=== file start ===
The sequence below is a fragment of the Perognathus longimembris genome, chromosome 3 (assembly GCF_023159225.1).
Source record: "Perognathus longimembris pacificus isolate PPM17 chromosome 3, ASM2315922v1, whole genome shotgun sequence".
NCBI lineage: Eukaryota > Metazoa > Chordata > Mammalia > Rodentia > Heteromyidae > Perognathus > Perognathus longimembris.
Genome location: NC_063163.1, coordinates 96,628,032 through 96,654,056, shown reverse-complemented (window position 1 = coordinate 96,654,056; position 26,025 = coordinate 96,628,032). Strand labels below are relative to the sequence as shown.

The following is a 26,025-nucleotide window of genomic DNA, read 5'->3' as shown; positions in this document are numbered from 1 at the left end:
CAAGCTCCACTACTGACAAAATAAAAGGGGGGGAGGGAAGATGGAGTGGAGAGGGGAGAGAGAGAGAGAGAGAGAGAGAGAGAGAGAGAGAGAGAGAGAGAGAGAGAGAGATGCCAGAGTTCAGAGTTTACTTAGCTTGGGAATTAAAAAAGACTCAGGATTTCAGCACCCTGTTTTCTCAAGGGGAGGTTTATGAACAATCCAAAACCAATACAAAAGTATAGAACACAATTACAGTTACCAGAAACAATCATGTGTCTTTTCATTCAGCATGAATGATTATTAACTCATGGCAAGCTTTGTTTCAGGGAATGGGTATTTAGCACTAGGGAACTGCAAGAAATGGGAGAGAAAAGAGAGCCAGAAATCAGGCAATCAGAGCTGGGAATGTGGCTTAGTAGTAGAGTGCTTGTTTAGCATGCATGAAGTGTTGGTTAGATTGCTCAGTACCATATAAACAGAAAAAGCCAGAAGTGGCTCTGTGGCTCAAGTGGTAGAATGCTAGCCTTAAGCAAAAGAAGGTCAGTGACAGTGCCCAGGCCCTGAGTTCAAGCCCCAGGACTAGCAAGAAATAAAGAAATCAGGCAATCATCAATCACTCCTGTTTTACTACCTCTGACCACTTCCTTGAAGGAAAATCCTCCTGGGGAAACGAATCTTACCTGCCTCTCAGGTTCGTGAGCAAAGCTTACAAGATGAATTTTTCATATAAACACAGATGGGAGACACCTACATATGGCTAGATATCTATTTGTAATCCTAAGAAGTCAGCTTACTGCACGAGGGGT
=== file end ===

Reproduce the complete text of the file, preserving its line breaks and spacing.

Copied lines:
The sequence below is a fragment of the Perognathus longimembris genome, chromosome 3 (assembly GCF_023159225.1).
Source record: "Perognathus longimembris pacificus isolate PPM17 chromosome 3, ASM2315922v1, whole genome shotgun sequence".
NCBI lineage: Eukaryota > Metazoa > Chordata > Mammalia > Rodentia > Heteromyidae > Perognathus > Perognathus longimembris.
Genome location: NC_063163.1, coordinates 96,628,032 through 96,654,056, shown reverse-complemented (window position 1 = coordinate 96,654,056; position 26,025 = coordinate 96,628,032). Strand labels below are relative to the sequence as shown.

The following is a 26,025-nucleotide window of genomic DNA, read 5'->3' as shown; positions in this document are numbered from 1 at the left end:
CAAGCTCCACTACTGACAAAATAAAAGGGGGGGAGGGAAGATGGAGTGGAGAGGGGAGAGAGAGAGAGAGAGAGAGAGAGAGAGAGAGAGAGAGAGAGAGAGAGAGAGAGATGCCAGAGTTCAGAGTTTACTTAGCTTGGGAATTAAAAAAGACTCAGGATTTCAGCACCCTGTTTTCTCAAGGGGAGGTTTATGAACAATCCAAAACCAATACAAAAGTATAGAACACAATTACAGTTACCAGAAACAATCATGTGTCTTTTCATTCAGCATGAATGATTATTAACTCATGGCAAGCTTTGTTTCAGGGAATGGGTATTTAGCACTAGGGAACTGCAAGAAATGGGAGAGAAAAGAGAGCCAGAAATCAGGCAATCAGAGCTGGGAATGTGGCTTAGTAGTAGAGTGCTTGTTTAGCATGCATGAAGTGTTGGTTAGATTGCTCAGTACCATATAAACAGAAAAAGCCAGAAGTGGCTCTGTGGCTCAAGTGGTAGAATGCTAGCCTTAAGCAAAAGAAGGTCAGTGACAGTGCCCAGGCCCTGAGTTCAAGCCCCAGGACTAGCAAGAAATAAAGAAATCAGGCAATCATCAATCACTCCTGTTTTACTACCTCTGACCACTTCCTTGAAGGAAAATCCTCCTGGGGAAACGAATCTTACCTGCCTCTCAGGTTCGTGAGCAAAGCTTACAAGATGAATTTTTCATATAAACACAGATGGGAGACACCTACATATGGCTAGATATCTATTTGTAATCCTAAGAAGTCAGCTTACTGCACGAGGGGT